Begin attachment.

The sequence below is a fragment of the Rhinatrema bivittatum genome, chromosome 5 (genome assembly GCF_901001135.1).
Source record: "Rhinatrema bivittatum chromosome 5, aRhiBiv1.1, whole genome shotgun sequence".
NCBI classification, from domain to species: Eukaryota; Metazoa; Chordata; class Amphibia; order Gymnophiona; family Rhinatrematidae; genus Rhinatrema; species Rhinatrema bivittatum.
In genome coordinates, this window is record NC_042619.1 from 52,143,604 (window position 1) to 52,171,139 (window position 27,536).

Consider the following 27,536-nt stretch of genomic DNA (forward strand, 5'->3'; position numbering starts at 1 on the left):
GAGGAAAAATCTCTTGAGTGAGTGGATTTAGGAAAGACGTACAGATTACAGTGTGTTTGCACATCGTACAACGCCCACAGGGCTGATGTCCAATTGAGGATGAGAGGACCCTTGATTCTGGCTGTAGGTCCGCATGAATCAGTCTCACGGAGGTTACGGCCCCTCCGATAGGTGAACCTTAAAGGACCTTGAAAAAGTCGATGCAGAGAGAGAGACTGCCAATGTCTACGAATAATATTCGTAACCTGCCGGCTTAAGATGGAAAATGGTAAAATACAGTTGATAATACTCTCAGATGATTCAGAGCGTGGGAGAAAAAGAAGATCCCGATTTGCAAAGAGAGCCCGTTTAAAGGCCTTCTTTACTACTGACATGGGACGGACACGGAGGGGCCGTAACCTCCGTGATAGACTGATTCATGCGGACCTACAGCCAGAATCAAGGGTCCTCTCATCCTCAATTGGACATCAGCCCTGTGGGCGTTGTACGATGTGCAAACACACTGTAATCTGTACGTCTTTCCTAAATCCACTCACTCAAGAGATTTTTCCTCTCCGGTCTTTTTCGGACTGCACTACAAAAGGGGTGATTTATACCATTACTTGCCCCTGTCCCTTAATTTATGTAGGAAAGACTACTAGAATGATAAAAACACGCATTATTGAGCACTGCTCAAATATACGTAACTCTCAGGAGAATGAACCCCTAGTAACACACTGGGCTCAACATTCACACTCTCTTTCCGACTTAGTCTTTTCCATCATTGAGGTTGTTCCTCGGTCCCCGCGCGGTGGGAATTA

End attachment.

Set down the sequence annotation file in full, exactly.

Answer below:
The sequence below is a fragment of the Rhinatrema bivittatum genome, chromosome 5 (genome assembly GCF_901001135.1).
Source record: "Rhinatrema bivittatum chromosome 5, aRhiBiv1.1, whole genome shotgun sequence".
NCBI classification, from domain to species: Eukaryota; Metazoa; Chordata; class Amphibia; order Gymnophiona; family Rhinatrematidae; genus Rhinatrema; species Rhinatrema bivittatum.
In genome coordinates, this window is record NC_042619.1 from 52,143,604 (window position 1) to 52,171,139 (window position 27,536).

Consider the following 27,536-nt stretch of genomic DNA (forward strand, 5'->3'; position numbering starts at 1 on the left):
GAGGAAAAATCTCTTGAGTGAGTGGATTTAGGAAAGACGTACAGATTACAGTGTGTTTGCACATCGTACAACGCCCACAGGGCTGATGTCCAATTGAGGATGAGAGGACCCTTGATTCTGGCTGTAGGTCCGCATGAATCAGTCTCACGGAGGTTACGGCCCCTCCGATAGGTGAACCTTAAAGGACCTTGAAAAAGTCGATGCAGAGAGAGAGACTGCCAATGTCTACGAATAATATTCGTAACCTGCCGGCTTAAGATGGAAAATGGTAAAATACAGTTGATAATACTCTCAGATGATTCAGAGCGTGGGAGAAAAAGAAGATCCCGATTTGCAAAGAGAGCCCGTTTAAAGGCCTTCTTTACTACTGACATGGGACGGACACGGAGGGGCCGTAACCTCCGTGATAGACTGATTCATGCGGACCTACAGCCAGAATCAAGGGTCCTCTCATCCTCAATTGGACATCAGCCCTGTGGGCGTTGTACGATGTGCAAACACACTGTAATCTGTACGTCTTTCCTAAATCCACTCACTCAAGAGATTTTTCCTCTCCGGTCTTTTTCGGACTGCACTACAAAAGGGGTGATTTATACCATTACTTGCCCCTGTCCCTTAATTTATGTAGGAAAGACTACTAGAATGATAAAAACACGCATTATTGAGCACTGCTCAAATATACGTAACTCTCAGGAGAATGAACCCCTAGTAACACACTGGGCTCAACATTCACACTCTCTTTCCGACTTAGTCTTTTCCATCATTGAGGTTGTTCCTCGGTCCCCGCGCGGTGGGAATTA